Massachusetts law allows a competent person (the "principal") to designate a surrogate medical decision-maker (the "proxy") in the event he or she later becomes incapable of making health care decisions.
HCP's can help avoid family conflict. They can also avoid potential legal and court fees. In simpler times, hospitals and medical providers looked to family members, next of kin or a spouse when an incompetent elder was mentally unable to provide informed consent to treatment. Those days are gone. Health care providers now require a Health Care Proxy. Nursing homes and hospitals routinely request that one be signed on admission. If you have waited too long, haven't signed one and are then incompetent to sign, your family may have problems getting you necessary treatment. Under such circumstances the provider may require that you pursue guardianship. Guardianships are costly, frustrating and time consuming.
The HCP form is fairly simple and requires two witnesses who are not the proxy. A notary public is not required. I recommend you name an alternate other than your spouse, in case the spouse is unable to serve the role. (Note that this form might be signed in 2017 but not come into play until 12 years from now after you have suffered a stroke for example. By then your primary proxy might have predeceased you). HCPs are rarely scrutinized by medical providers for legitimacy.
They want the document to be valid. Compare, with Powers of Attorney, the financial institution will be skeptical and review that document with a fine tooth comb because money is involved.
You can name two people to be joint HCP and can include language in the HCP regarding end- of-life treatment and the withholding of treatment. You can later revoke the HCP and appoint someone else provided you are competent to do so. You should have a discussion with your named proxy so that they know your general wishes around care and treatment. HCP's do have their limitations. Should you, for example, give your proxy the authority to treat you with antipsychotic medications? To admit you to a nursing home when you don't want to be there? Order a Do Not Resuscitate? I have been in Probate Court seeking a guardianship even where there was a HCP because the elder did not want to go to a nursing home. I'm not sure language in a HCP that authorizes an involuntary admission would hold up in court. I raise the issue to illustrate that it is very difficult to imagine all the circumstances that may arise during the aging/dying process years from the date of signing and include them in your HCP.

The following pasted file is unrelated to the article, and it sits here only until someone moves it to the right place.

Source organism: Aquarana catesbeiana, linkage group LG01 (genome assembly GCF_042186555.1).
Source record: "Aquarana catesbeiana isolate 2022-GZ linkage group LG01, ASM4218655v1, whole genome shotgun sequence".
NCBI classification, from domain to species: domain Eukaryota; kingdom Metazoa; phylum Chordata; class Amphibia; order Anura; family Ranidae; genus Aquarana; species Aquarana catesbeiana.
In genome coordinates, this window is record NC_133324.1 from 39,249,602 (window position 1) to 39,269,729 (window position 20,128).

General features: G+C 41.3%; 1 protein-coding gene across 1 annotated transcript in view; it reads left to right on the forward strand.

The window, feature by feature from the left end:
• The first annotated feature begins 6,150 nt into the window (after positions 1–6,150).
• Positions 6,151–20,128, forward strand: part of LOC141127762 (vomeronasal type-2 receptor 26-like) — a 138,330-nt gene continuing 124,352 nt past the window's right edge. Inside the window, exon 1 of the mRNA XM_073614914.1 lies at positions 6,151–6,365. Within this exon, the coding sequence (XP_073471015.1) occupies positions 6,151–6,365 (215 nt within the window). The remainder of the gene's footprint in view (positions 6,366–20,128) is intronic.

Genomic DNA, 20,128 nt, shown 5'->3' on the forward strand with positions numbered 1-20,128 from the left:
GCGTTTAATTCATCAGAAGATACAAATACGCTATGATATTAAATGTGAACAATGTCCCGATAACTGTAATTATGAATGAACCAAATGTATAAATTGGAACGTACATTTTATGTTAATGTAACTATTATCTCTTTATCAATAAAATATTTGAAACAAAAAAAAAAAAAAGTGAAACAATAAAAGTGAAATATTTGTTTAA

The Massachusetts Dept. of Public Health MOLST should provide some guidance. It allows a person to indicate by checking boxes, the level of medical intervention they want. MOLST is an acronym for Medical Orders for Life Sustaining Treatment. These offer very specific options about what medical care you may or may not want CPR, ventilation, hospitalizations, intubation, artificial nutrition, hydration etc. It is signed by you and your physician. A HCP can sign a MOLST.